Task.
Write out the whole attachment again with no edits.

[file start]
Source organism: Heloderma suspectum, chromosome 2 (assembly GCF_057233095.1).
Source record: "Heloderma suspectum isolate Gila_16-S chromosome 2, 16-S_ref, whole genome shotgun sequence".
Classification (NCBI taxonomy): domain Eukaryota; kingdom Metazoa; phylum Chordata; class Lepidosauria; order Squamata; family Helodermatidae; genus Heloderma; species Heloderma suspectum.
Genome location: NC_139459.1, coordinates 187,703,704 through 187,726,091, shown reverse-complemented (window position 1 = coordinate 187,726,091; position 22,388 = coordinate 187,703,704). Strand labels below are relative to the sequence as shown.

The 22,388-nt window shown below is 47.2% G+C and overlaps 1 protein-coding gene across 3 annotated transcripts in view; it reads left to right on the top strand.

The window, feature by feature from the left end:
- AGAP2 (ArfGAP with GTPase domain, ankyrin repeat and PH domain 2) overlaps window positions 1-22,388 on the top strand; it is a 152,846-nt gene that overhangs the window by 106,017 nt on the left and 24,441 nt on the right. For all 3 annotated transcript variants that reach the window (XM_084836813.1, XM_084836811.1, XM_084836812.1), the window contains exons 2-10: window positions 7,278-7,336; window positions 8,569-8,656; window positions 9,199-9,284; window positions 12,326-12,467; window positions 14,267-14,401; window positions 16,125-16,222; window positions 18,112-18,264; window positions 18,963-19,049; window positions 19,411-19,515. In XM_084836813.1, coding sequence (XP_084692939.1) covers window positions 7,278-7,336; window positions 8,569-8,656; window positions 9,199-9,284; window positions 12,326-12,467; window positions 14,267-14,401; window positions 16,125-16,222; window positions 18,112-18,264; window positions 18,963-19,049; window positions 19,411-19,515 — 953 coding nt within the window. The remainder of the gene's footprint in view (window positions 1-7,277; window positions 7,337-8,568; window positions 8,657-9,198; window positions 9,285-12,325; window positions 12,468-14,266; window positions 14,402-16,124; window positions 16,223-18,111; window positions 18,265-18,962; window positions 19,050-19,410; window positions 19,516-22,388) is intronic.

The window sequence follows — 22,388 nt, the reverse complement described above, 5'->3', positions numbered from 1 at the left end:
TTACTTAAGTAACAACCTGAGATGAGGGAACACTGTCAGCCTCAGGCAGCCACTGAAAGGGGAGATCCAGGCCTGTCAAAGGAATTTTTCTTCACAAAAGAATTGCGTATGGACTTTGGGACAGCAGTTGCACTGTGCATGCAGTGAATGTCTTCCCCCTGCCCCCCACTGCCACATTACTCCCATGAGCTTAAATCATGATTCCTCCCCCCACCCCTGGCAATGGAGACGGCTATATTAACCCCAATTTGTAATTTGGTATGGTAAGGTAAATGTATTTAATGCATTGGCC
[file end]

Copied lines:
Source organism: Heloderma suspectum, chromosome 2 (assembly GCF_057233095.1).
Source record: "Heloderma suspectum isolate Gila_16-S chromosome 2, 16-S_ref, whole genome shotgun sequence".
Classification (NCBI taxonomy): domain Eukaryota; kingdom Metazoa; phylum Chordata; class Lepidosauria; order Squamata; family Helodermatidae; genus Heloderma; species Heloderma suspectum.
Genome location: NC_139459.1, coordinates 187,703,704 through 187,726,091, shown reverse-complemented (window position 1 = coordinate 187,726,091; position 22,388 = coordinate 187,703,704). Strand labels below are relative to the sequence as shown.

The 22,388-nt window shown below is 47.2% G+C and overlaps 1 protein-coding gene across 3 annotated transcripts in view; it reads left to right on the top strand.

The window, feature by feature from the left end:
- AGAP2 (ArfGAP with GTPase domain, ankyrin repeat and PH domain 2) overlaps window positions 1-22,388 on the top strand; it is a 152,846-nt gene that overhangs the window by 106,017 nt on the left and 24,441 nt on the right. For all 3 annotated transcript variants that reach the window (XM_084836813.1, XM_084836811.1, XM_084836812.1), the window contains exons 2-10: window positions 7,278-7,336; window positions 8,569-8,656; window positions 9,199-9,284; window positions 12,326-12,467; window positions 14,267-14,401; window positions 16,125-16,222; window positions 18,112-18,264; window positions 18,963-19,049; window positions 19,411-19,515. In XM_084836813.1, coding sequence (XP_084692939.1) covers window positions 7,278-7,336; window positions 8,569-8,656; window positions 9,199-9,284; window positions 12,326-12,467; window positions 14,267-14,401; window positions 16,125-16,222; window positions 18,112-18,264; window positions 18,963-19,049; window positions 19,411-19,515 — 953 coding nt within the window. The remainder of the gene's footprint in view (window positions 1-7,277; window positions 7,337-8,568; window positions 8,657-9,198; window positions 9,285-12,325; window positions 12,468-14,266; window positions 14,402-16,124; window positions 16,223-18,111; window positions 18,265-18,962; window positions 19,050-19,410; window positions 19,516-22,388) is intronic.

The window sequence follows — 22,388 nt, the reverse complement described above, 5'->3', positions numbered from 1 at the left end:
TTACTTAAGTAACAACCTGAGATGAGGGAACACTGTCAGCCTCAGGCAGCCACTGAAAGGGGAGATCCAGGCCTGTCAAAGGAATTTTTCTTCACAAAAGAATTGCGTATGGACTTTGGGACAGCAGTTGCACTGTGCATGCAGTGAATGTCTTCCCCCTGCCCCCCACTGCCACATTACTCCCATGAGCTTAAATCATGATTCCTCCCCCCACCCCTGGCAATGGAGACGGCTATATTAACCCCAATTTGTAATTTGGTATGGTAAGGTAAATGTATTTAATGCATTGGCC